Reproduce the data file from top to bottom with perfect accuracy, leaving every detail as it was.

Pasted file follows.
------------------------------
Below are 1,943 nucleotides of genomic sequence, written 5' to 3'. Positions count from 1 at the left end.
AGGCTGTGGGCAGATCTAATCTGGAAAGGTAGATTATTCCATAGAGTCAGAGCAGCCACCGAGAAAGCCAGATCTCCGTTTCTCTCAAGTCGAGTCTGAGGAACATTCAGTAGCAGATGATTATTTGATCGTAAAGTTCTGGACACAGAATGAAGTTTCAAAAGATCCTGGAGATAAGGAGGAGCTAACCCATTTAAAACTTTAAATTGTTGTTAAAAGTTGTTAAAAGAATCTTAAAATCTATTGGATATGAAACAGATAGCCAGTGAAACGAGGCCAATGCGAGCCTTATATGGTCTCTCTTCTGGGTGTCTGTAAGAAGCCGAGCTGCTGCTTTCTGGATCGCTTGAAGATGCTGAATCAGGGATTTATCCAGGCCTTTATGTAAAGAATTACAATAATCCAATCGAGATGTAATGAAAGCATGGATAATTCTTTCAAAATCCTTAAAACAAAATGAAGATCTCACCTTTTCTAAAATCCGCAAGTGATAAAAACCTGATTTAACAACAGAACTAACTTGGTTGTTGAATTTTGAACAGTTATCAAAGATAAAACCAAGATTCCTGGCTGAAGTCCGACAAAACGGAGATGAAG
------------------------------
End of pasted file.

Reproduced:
Below are 1,943 nucleotides of genomic sequence, written 5' to 3'. Positions count from 1 at the left end.
AGGCTGTGGGCAGATCTAATCTGGAAAGGTAGATTATTCCATAGAGTCAGAGCAGCCACCGAGAAAGCCAGATCTCCGTTTCTCTCAAGTCGAGTCTGAGGAACATTCAGTAGCAGATGATTATTTGATCGTAAAGTTCTGGACACAGAATGAAGTTTCAAAAGATCCTGGAGATAAGGAGGAGCTAACCCATTTAAAACTTTAAATTGTTGTTAAAAGTTGTTAAAAGAATCTTAAAATCTATTGGATATGAAACAGATAGCCAGTGAAACGAGGCCAATGCGAGCCTTATATGGTCTCTCTTCTGGGTGTCTGTAAGAAGCCGAGCTGCTGCTTTCTGGATCGCTTGAAGATGCTGAATCAGGGATTTATCCAGGCCTTTATGTAAAGAATTACAATAATCCAATCGAGATGTAATGAAAGCATGGATAATTCTTTCAAAATCCTTAAAACAAAATGAAGATCTCACCTTTTCTAAAATCCGCAAGTGATAAAAACCTGATTTAACAACAGAACTAACTTGGTTGTTGAATTTTGAACAGTTATCAAAGATAAAACCAAGATTCCTGGCTGAAGTCCGACAAAACGGAGATGAAG